Population Density and Health Risks

Jason Eden
5 min readMay 25, 2021


Health Data Science Statistics and Analytical Programming Final Project

For my Statistics and Analytical Programming final project, the goals were similar to my Python course final, but with different caveats and requirements. For starters, there were no requirements about reading in data from a certain number of different file formats. The only requirement on the data side was finding an interesting data set and doing some analysis on it. Therefore, I was able to take the work I had started here using public data on BigQuery, export it to GitHub, and just start chunking away at it. On the flip side, however, the requirements for the types of analysis were deeper and required demonstration of both R programming techniques and actual understanding of the statistical tools being deployed. Once again, if you want to get straight to the code, you can find it here. Since I created the project using RMarkdown, I was also able to export it to HTML, which you can get here. Most of the screenshots I will be using will be from the HTML view.

Picking up where I left off, I had created a file called localdata, which I subsequently stored on GitHub. Thus, the first part of the program actually just grabs and reloads that data.

Google “Another Dysfunctional Family Dinner — SNL.” You’re welcome.

The next several code blocks analyze the data structure — number of rows, column names, data types, etc. — to lay the groundwork, as well as demonstrate various techniques and tools we learned in the course.

“…and so on, and so forth, and what have you.” — Sue Heck, The Middle

This data looks at similar (but more updated) New York Times Covid-19 data, but compares it against population density rather than political leaning. It is not lost on me that the two things might be related, but for purposes of the school project, I met the requirements with just this and did not need to add additional data here. (I was going for a good grade, not trying to prove anything specific…) To that end, I started with a visualization to see if this might be a good place to start.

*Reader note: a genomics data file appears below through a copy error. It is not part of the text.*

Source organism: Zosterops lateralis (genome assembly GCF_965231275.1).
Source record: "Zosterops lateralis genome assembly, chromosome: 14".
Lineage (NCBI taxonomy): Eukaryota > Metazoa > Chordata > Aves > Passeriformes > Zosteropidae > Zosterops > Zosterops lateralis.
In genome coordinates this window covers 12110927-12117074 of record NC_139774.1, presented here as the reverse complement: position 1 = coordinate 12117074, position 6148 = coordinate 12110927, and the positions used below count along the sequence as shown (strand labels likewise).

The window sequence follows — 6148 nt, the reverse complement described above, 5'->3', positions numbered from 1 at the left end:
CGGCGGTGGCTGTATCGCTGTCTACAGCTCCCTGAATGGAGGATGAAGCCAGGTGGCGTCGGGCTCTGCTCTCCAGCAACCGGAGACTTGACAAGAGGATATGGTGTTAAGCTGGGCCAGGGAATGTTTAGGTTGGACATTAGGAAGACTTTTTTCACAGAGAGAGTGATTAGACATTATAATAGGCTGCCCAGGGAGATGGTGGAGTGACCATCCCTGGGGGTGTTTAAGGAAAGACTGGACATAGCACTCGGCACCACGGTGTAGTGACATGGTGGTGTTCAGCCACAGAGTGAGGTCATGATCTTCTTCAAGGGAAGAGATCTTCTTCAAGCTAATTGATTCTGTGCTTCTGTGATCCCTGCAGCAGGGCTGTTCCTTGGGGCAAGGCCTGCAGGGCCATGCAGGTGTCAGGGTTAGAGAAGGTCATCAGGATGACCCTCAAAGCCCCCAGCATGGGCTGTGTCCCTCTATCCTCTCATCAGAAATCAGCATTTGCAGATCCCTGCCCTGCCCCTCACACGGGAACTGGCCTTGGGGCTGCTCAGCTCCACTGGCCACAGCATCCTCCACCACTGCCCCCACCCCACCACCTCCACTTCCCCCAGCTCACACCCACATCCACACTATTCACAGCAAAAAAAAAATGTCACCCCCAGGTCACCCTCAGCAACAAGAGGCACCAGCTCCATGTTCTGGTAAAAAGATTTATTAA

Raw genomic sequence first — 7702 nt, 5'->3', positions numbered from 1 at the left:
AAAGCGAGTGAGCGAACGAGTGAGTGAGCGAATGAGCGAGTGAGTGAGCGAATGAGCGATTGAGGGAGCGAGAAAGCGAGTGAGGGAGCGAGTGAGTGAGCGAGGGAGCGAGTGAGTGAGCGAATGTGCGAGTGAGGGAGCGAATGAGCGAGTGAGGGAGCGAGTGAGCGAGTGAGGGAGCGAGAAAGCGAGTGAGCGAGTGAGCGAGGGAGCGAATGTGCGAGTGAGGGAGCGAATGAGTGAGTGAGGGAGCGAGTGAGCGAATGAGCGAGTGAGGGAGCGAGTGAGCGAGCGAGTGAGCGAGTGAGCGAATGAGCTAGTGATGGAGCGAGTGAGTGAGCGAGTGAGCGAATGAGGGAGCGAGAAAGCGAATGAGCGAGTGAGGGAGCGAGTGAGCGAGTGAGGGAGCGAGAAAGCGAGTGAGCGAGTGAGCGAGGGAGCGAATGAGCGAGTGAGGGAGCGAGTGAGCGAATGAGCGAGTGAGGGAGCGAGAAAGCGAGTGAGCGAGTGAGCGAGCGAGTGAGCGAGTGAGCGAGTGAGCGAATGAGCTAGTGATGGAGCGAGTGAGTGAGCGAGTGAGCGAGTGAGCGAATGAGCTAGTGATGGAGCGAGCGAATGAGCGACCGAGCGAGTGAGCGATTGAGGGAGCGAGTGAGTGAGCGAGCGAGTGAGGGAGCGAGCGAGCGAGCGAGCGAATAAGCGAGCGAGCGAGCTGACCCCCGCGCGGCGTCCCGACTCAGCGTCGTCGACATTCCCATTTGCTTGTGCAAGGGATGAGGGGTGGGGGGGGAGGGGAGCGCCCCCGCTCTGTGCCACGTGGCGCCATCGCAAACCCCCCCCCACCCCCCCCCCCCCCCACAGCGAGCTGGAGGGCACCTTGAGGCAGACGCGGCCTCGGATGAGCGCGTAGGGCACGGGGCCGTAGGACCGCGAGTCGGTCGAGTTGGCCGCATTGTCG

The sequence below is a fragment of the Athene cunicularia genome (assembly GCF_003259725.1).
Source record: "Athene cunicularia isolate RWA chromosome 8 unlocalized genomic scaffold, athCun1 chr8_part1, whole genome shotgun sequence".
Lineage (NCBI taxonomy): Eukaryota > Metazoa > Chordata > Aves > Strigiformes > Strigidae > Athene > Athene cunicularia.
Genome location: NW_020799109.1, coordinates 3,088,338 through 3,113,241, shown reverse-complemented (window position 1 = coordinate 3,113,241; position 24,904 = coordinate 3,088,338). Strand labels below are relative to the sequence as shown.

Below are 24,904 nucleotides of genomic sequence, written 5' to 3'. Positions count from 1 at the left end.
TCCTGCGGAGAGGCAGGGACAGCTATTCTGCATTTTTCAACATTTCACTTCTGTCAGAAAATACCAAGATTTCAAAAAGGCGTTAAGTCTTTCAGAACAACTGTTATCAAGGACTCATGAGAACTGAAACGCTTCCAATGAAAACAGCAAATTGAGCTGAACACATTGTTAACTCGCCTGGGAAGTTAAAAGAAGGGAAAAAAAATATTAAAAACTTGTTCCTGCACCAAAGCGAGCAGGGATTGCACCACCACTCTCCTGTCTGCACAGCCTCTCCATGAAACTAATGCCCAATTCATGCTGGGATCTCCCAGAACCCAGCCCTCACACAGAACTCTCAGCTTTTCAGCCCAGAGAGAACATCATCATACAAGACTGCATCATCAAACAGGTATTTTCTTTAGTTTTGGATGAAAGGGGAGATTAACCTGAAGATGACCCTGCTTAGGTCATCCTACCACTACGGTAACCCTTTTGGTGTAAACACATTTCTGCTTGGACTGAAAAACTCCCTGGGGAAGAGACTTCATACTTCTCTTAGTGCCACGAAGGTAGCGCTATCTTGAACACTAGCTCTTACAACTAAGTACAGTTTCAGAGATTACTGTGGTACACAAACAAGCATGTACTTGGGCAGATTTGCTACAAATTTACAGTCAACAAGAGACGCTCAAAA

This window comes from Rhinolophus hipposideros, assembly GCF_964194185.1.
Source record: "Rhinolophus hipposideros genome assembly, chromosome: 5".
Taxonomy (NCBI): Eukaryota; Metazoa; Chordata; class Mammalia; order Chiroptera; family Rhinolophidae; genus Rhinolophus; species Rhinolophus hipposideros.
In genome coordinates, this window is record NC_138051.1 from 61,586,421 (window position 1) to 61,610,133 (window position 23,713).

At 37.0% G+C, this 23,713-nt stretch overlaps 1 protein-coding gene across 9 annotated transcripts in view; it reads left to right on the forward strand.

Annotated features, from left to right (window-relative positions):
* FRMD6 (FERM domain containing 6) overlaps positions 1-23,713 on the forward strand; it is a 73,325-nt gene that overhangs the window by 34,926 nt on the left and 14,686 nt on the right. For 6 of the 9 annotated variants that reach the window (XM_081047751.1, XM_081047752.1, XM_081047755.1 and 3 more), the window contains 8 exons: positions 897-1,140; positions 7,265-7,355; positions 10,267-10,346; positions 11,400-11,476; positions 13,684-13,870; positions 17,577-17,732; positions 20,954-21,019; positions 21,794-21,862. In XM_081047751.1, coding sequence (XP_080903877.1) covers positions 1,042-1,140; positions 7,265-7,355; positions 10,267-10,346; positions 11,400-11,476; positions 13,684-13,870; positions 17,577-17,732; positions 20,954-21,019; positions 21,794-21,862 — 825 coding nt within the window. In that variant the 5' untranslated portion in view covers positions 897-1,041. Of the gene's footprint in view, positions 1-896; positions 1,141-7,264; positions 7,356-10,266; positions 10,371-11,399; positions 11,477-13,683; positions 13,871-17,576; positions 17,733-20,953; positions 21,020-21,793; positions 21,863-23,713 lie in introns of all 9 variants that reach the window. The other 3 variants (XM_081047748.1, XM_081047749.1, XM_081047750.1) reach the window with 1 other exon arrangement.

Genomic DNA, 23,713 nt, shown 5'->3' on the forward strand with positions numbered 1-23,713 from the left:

Notice how the higher, darker dots are all on the left side of the chart — this does not bode well for small populations and death rates from Covid (cue dark music…)

Next, although the two were related, I looked at population density label vs. raw population numbers and generated a KDE graphic.

If you think packing people together more tightly makes them more likely to die from Covid-19, this visualization challenges that assumption.

The next section of the project does a “What-If” data transformation exercise which, while interesting, doesn’t relate directly to the output here. Some additional tables and sums were generated, which I had also previously done (check out the “something meaty” blog or the code if you want to revisit that…) but then just to be a teacher’s pet, I decided to throw in an example of using tapply to get to the same thing in a more sophisticated fashion.

Look at me all hoity toity. I’m now required to drink tea with my pinky finger sticking out.

That done, the next step was to check the “normality” of the data — or, in other words, check to see what kinds of analysis I could do based on whether the data followed a normal distribution or not. I performed a few operations — visual inspection via histograms, and then various statistical checks — to discover that indeed, my data were **not** normally distributed.

Again, playing the role of teacher’s pet, I included several additional normality tests and plots/charts just for fun. One of the reasons for this normality check is to determine what kind of tests / analysis can be performed on the data. For the project, I intentionally picked a test that makes the assumption that data are normally distributed and examined the output just to drive the point home — you *have* to understand your data and the tests you are running before you are going to be able to draw any real conclusions. Otherwise, the numbers will deceive you.

Ah, yes. The devil is in the details, is it not?

Having shown that the wrong test on the data can lead to false conclusions, I then pivoted to a Negative Binomial model, which does not make assumptions about normal data distribution.

(Sips tea, pointy finger straight out as per requirements.

As it turned out, the wrong test led us to the opposite of reality, a very, *very* important lesson regarding the potential destructive value of statistical tools in the wrong hands. Sparsely populated counties experienced higher Covid infection rates, and **sharply** higher death rates from Covid. Yikes!

To finish up, I did some Confidence Interval work.

Confidentially, I find your confidence in your confidence confounding.

At the end, I felt pretty good about the project and what I had been able to glean from the course and demonstrate. There are some interesting future possibilities as to how to extend this, as well as merge it with some of the work from my Python class and potentially other data sets. But for the class, this was a pretty satisfying place to end up.

Hope you enjoyed the walk through!



Jason Eden

Data Science & Cloud nerd with a passion for making complex topics easier to understand. All writings and associated errors are my own doing, not work-related.